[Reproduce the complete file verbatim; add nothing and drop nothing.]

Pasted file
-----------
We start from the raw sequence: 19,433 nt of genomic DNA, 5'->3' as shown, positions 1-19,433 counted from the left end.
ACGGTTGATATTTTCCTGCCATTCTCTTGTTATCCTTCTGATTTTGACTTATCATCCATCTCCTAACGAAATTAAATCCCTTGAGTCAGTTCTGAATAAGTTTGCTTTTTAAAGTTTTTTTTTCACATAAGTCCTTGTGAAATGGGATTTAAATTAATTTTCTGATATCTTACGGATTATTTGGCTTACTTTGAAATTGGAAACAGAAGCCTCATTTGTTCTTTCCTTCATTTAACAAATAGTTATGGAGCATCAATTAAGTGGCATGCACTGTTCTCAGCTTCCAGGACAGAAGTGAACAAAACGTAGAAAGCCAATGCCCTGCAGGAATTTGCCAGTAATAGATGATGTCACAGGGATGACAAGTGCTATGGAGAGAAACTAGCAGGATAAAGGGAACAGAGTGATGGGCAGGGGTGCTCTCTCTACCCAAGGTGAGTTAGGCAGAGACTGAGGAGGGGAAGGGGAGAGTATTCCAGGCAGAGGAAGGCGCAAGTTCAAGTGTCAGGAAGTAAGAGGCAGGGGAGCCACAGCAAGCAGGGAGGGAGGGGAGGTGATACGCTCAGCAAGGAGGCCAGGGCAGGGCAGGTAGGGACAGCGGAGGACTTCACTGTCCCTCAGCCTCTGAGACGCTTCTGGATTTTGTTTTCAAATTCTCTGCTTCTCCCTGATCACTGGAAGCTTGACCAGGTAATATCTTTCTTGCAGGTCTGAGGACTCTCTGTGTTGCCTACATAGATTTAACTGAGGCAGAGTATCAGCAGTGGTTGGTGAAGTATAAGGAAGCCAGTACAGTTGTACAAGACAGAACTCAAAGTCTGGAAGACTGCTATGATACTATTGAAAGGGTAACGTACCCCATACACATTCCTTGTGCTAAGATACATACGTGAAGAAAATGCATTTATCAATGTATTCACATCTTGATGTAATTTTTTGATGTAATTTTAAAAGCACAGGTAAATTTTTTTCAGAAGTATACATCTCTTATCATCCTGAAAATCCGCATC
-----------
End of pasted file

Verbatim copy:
We start from the raw sequence: 19,433 nt of genomic DNA, 5'->3' as shown, positions 1-19,433 counted from the left end.
ACGGTTGATATTTTCCTGCCATTCTCTTGTTATCCTTCTGATTTTGACTTATCATCCATCTCCTAACGAAATTAAATCCCTTGAGTCAGTTCTGAATAAGTTTGCTTTTTAAAGTTTTTTTTTCACATAAGTCCTTGTGAAATGGGATTTAAATTAATTTTCTGATATCTTACGGATTATTTGGCTTACTTTGAAATTGGAAACAGAAGCCTCATTTGTTCTTTCCTTCATTTAACAAATAGTTATGGAGCATCAATTAAGTGGCATGCACTGTTCTCAGCTTCCAGGACAGAAGTGAACAAAACGTAGAAAGCCAATGCCCTGCAGGAATTTGCCAGTAATAGATGATGTCACAGGGATGACAAGTGCTATGGAGAGAAACTAGCAGGATAAAGGGAACAGAGTGATGGGCAGGGGTGCTCTCTCTACCCAAGGTGAGTTAGGCAGAGACTGAGGAGGGGAAGGGGAGAGTATTCCAGGCAGAGGAAGGCGCAAGTTCAAGTGTCAGGAAGTAAGAGGCAGGGGAGCCACAGCAAGCAGGGAGGGAGGGGAGGTGATACGCTCAGCAAGGAGGCCAGGGCAGGGCAGGTAGGGACAGCGGAGGACTTCACTGTCCCTCAGCCTCTGAGACGCTTCTGGATTTTGTTTTCAAATTCTCTGCTTCTCCCTGATCACTGGAAGCTTGACCAGGTAATATCTTTCTTGCAGGTCTGAGGACTCTCTGTGTTGCCTACATAGATTTAACTGAGGCAGAGTATCAGCAGTGGTTGGTGAAGTATAAGGAAGCCAGTACAGTTGTACAAGACAGAACTCAAAGTCTGGAAGACTGCTATGATACTATTGAAAGGGTAACGTACCCCATACACATTCCTTGTGCTAAGATACATACGTGAAGAAAATGCATTTATCAATGTATTCACATCTTGATGTAATTTTTTGATGTAATTTTAAAAGCACAGGTAAATTTTTTTCAGAAGTATACATCTCTTATCATCCTGAAAATCCGCATC